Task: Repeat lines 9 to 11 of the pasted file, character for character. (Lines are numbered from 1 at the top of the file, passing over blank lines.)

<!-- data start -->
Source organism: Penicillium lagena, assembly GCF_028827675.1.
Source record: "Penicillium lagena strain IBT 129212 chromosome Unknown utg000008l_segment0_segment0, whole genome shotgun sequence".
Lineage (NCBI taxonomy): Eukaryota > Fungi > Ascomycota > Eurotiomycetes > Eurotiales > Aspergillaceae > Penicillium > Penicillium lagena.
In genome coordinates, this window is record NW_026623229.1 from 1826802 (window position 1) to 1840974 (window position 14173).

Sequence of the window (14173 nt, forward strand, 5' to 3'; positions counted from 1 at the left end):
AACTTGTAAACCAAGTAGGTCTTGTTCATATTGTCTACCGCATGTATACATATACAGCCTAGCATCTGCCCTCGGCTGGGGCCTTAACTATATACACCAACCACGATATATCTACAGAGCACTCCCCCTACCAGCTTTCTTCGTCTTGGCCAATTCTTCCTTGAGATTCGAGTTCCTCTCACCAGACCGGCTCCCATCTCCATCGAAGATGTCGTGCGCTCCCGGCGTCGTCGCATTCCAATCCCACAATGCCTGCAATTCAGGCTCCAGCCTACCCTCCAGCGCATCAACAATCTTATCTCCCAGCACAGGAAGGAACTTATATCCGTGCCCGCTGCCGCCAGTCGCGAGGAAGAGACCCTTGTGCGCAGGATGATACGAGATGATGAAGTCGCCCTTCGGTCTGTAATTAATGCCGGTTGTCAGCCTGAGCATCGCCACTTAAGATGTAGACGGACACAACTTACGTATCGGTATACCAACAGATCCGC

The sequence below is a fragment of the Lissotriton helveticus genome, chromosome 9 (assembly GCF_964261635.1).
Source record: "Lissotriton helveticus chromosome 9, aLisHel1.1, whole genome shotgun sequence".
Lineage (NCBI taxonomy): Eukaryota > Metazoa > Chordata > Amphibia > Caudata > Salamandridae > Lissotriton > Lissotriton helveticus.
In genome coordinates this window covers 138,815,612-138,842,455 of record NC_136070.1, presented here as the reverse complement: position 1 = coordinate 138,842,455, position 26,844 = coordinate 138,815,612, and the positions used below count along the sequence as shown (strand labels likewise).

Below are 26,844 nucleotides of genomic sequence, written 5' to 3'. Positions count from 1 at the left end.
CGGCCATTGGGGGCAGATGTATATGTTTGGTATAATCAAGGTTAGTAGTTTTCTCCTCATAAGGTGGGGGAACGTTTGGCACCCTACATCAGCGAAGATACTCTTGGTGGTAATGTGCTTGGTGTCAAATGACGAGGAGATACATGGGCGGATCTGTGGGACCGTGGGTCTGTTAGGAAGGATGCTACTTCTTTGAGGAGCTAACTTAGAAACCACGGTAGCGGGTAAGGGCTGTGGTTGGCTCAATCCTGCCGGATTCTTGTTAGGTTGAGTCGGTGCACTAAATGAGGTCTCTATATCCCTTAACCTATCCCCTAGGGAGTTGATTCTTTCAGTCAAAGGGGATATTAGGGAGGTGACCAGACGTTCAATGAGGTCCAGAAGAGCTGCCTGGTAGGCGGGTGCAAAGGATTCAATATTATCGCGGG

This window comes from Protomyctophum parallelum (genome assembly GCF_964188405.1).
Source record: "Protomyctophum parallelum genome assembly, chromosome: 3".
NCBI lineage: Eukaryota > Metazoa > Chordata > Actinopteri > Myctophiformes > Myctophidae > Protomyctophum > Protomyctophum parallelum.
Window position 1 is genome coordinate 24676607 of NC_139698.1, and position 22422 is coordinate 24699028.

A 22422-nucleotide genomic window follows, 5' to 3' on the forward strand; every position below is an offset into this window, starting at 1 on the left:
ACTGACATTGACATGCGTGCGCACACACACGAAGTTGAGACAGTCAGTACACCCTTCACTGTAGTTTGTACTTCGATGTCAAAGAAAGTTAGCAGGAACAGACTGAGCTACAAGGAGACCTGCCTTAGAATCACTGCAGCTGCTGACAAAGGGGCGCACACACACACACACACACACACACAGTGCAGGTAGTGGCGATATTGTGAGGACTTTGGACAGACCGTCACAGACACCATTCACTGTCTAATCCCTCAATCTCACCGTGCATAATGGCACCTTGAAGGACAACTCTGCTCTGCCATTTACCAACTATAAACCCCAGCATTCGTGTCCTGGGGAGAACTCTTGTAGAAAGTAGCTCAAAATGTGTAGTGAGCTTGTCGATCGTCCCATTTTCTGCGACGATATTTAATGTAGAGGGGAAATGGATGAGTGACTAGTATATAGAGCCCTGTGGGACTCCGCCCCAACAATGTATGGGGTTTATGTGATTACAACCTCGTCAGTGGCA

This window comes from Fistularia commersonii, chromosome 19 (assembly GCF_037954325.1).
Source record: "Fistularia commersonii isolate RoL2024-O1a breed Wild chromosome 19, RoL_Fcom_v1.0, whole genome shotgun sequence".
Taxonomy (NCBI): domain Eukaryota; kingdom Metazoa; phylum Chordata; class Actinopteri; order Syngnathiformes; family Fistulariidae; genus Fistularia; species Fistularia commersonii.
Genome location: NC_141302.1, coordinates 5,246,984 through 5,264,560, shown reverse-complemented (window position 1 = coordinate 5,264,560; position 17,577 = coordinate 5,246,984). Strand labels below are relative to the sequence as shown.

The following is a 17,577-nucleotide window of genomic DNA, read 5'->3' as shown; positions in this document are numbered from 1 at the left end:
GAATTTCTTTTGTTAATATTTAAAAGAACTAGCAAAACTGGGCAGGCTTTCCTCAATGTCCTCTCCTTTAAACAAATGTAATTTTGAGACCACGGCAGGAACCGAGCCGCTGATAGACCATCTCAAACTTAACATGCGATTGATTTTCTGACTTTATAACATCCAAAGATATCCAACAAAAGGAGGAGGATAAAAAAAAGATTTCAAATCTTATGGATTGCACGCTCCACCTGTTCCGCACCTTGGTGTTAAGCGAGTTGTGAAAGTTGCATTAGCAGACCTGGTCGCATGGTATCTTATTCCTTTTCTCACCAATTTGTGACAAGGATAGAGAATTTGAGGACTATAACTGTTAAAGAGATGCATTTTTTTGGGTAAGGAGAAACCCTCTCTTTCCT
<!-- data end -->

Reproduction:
Lineage (NCBI taxonomy): Eukaryota > Metazoa > Chordata > Amphibia > Caudata > Salamandridae > Lissotriton > Lissotriton helveticus.
In genome coordinates this window covers 138,815,612-138,842,455 of record NC_136070.1, presented here as the reverse complement: position 1 = coordinate 138,842,455, position 26,844 = coordinate 138,815,612, and the positions used below count along the sequence as shown (strand labels likewise).

Below are 26,844 nucleotides of genomic sequence, written 5' to 3'. Positions count from 1 at the left end.